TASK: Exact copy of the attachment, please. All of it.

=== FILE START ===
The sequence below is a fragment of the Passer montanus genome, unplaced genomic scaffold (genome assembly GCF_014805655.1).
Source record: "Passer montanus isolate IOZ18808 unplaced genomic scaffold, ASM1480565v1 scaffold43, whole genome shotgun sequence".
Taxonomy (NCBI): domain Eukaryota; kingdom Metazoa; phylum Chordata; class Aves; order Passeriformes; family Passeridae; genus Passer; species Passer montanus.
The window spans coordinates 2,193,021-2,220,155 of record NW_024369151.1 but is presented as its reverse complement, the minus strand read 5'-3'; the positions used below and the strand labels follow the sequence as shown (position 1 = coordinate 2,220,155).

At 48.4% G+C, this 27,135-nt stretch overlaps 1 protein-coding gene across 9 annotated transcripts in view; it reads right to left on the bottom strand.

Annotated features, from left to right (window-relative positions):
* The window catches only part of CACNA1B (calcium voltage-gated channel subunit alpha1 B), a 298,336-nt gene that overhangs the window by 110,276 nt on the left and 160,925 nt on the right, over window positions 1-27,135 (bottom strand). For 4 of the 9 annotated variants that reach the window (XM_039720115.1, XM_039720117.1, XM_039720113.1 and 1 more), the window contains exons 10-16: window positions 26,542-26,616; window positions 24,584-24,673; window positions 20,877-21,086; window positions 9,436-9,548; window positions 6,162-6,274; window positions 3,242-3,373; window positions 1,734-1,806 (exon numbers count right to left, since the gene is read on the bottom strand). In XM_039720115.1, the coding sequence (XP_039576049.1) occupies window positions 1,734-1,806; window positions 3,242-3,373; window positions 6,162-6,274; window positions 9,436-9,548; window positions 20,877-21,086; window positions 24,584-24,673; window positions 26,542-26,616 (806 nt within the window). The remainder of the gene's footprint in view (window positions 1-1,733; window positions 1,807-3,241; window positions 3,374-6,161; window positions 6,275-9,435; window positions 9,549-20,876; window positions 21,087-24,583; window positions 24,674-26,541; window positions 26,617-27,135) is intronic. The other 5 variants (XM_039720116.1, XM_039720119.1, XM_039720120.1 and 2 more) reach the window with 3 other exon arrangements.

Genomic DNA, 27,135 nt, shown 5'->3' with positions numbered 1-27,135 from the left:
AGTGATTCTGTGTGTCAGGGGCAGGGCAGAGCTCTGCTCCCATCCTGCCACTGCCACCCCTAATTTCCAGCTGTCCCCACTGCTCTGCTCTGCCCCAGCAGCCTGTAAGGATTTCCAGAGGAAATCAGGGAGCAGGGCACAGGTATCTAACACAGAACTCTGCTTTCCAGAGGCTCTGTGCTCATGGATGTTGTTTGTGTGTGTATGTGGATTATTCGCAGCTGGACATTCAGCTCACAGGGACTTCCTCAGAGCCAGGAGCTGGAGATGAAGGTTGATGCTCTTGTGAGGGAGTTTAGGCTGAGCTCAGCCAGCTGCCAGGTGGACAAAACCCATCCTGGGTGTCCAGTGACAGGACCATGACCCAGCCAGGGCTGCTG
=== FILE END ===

The sequence below is a fragment of the Passer montanus genome, unplaced genomic scaffold (genome assembly GCF_014805655.1).
Source record: "Passer montanus isolate IOZ18808 unplaced genomic scaffold, ASM1480565v1 scaffold43, whole genome shotgun sequence".
Taxonomy (NCBI): domain Eukaryota; kingdom Metazoa; phylum Chordata; class Aves; order Passeriformes; family Passeridae; genus Passer; species Passer montanus.
The window spans coordinates 2,193,021-2,220,155 of record NW_024369151.1 but is presented as its reverse complement, the minus strand read 5'-3'; the positions used below and the strand labels follow the sequence as shown (position 1 = coordinate 2,220,155).

At 48.4% G+C, this 27,135-nt stretch overlaps 1 protein-coding gene across 9 annotated transcripts in view; it reads right to left on the bottom strand.

Annotated features, from left to right (window-relative positions):
* The window catches only part of CACNA1B (calcium voltage-gated channel subunit alpha1 B), a 298,336-nt gene that overhangs the window by 110,276 nt on the left and 160,925 nt on the right, over window positions 1-27,135 (bottom strand). For 4 of the 9 annotated variants that reach the window (XM_039720115.1, XM_039720117.1, XM_039720113.1 and 1 more), the window contains exons 10-16: window positions 26,542-26,616; window positions 24,584-24,673; window positions 20,877-21,086; window positions 9,436-9,548; window positions 6,162-6,274; window positions 3,242-3,373; window positions 1,734-1,806 (exon numbers count right to left, since the gene is read on the bottom strand). In XM_039720115.1, the coding sequence (XP_039576049.1) occupies window positions 1,734-1,806; window positions 3,242-3,373; window positions 6,162-6,274; window positions 9,436-9,548; window positions 20,877-21,086; window positions 24,584-24,673; window positions 26,542-26,616 (806 nt within the window). The remainder of the gene's footprint in view (window positions 1-1,733; window positions 1,807-3,241; window positions 3,374-6,161; window positions 6,275-9,435; window positions 9,549-20,876; window positions 21,087-24,583; window positions 24,674-26,541; window positions 26,617-27,135) is intronic. The other 5 variants (XM_039720116.1, XM_039720119.1, XM_039720120.1 and 2 more) reach the window with 3 other exon arrangements.

Genomic DNA, 27,135 nt, shown 5'->3' with positions numbered 1-27,135 from the left:
AGTGATTCTGTGTGTCAGGGGCAGGGCAGAGCTCTGCTCCCATCCTGCCACTGCCACCCCTAATTTCCAGCTGTCCCCACTGCTCTGCTCTGCCCCAGCAGCCTGTAAGGATTTCCAGAGGAAATCAGGGAGCAGGGCACAGGTATCTAACACAGAACTCTGCTTTCCAGAGGCTCTGTGCTCATGGATGTTGTTTGTGTGTGTATGTGGATTATTCGCAGCTGGACATTCAGCTCACAGGGACTTCCTCAGAGCCAGGAGCTGGAGATGAAGGTTGATGCTCTTGTGAGGGAGTTTAGGCTGAGCTCAGCCAGCTGCCAGGTGGACAAAACCCATCCTGGGTGTCCAGTGACAGGACCATGACCCAGCCAGGGCTGCTG